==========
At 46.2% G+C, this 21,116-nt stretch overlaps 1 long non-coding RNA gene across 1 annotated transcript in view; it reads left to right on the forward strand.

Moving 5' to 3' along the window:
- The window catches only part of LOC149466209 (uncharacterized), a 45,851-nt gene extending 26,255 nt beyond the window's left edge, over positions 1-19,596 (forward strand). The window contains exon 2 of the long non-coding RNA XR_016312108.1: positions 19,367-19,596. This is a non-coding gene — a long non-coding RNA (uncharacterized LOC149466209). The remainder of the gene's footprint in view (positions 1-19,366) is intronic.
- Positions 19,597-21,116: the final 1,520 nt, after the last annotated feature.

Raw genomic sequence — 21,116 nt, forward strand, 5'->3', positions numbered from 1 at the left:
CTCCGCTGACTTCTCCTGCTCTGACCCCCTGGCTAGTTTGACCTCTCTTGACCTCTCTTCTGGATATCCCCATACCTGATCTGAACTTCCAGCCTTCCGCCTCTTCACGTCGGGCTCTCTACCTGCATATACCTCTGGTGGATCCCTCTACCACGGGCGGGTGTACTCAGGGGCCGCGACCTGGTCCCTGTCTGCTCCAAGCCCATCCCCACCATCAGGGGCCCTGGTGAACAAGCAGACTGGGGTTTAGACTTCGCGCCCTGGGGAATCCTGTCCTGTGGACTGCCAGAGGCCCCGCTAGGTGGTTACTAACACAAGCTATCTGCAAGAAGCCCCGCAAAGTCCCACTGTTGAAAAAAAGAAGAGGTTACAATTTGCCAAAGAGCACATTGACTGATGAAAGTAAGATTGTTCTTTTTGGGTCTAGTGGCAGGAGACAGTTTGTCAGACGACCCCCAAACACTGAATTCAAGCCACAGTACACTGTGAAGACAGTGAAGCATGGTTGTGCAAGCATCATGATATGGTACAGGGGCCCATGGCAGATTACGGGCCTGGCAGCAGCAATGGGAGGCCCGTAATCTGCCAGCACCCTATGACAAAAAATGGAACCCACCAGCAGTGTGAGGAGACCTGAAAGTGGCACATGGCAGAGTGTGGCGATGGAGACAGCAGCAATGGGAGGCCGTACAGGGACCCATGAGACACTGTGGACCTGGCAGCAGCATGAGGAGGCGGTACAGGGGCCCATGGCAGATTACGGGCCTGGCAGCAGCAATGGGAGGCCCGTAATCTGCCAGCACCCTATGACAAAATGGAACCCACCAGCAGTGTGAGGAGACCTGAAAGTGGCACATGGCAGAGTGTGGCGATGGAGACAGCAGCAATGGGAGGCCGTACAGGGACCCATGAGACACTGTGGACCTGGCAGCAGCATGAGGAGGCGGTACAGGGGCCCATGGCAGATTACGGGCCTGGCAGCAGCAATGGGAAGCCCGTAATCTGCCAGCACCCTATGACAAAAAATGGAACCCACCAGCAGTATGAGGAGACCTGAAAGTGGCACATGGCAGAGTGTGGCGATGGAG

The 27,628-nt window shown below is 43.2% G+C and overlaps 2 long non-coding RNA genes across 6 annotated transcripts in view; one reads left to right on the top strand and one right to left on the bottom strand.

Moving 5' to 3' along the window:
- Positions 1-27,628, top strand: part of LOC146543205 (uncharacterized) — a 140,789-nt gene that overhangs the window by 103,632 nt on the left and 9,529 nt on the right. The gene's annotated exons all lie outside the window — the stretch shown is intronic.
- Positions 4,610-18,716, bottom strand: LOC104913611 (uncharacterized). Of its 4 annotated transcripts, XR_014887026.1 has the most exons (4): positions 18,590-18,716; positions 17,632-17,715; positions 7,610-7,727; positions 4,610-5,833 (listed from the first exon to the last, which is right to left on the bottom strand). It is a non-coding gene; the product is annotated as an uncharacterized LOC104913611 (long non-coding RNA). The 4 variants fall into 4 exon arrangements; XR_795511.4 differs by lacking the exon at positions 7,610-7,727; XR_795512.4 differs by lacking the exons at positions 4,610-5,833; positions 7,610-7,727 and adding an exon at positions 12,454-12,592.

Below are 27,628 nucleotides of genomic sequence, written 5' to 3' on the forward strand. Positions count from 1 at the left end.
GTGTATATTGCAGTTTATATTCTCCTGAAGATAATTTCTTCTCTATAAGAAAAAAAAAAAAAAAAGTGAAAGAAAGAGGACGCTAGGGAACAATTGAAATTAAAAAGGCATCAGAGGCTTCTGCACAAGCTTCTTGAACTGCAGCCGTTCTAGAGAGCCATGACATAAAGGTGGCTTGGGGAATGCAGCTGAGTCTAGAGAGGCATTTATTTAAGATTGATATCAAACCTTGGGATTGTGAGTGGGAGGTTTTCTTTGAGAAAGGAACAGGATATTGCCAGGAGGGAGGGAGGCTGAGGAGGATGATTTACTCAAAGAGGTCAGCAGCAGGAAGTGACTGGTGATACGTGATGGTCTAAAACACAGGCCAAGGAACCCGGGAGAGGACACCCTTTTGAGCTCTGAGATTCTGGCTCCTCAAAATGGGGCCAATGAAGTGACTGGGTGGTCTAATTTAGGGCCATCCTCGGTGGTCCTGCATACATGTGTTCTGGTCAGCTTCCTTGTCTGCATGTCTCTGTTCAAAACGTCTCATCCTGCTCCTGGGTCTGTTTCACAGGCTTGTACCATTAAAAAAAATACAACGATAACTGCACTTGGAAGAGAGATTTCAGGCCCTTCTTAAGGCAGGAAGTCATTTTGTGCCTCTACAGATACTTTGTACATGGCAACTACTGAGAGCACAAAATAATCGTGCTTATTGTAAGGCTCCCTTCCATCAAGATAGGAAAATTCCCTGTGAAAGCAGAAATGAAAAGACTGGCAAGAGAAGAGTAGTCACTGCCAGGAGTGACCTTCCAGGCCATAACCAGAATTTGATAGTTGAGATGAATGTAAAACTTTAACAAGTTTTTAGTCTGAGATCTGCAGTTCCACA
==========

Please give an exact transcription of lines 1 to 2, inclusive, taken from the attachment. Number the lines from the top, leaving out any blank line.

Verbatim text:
At 46.2% G+C, this 21,116-nt stretch overlaps 1 long non-coding RNA gene across 1 annotated transcript in view; it reads left to right on the forward strand.

Moving 5' to 3' along the window: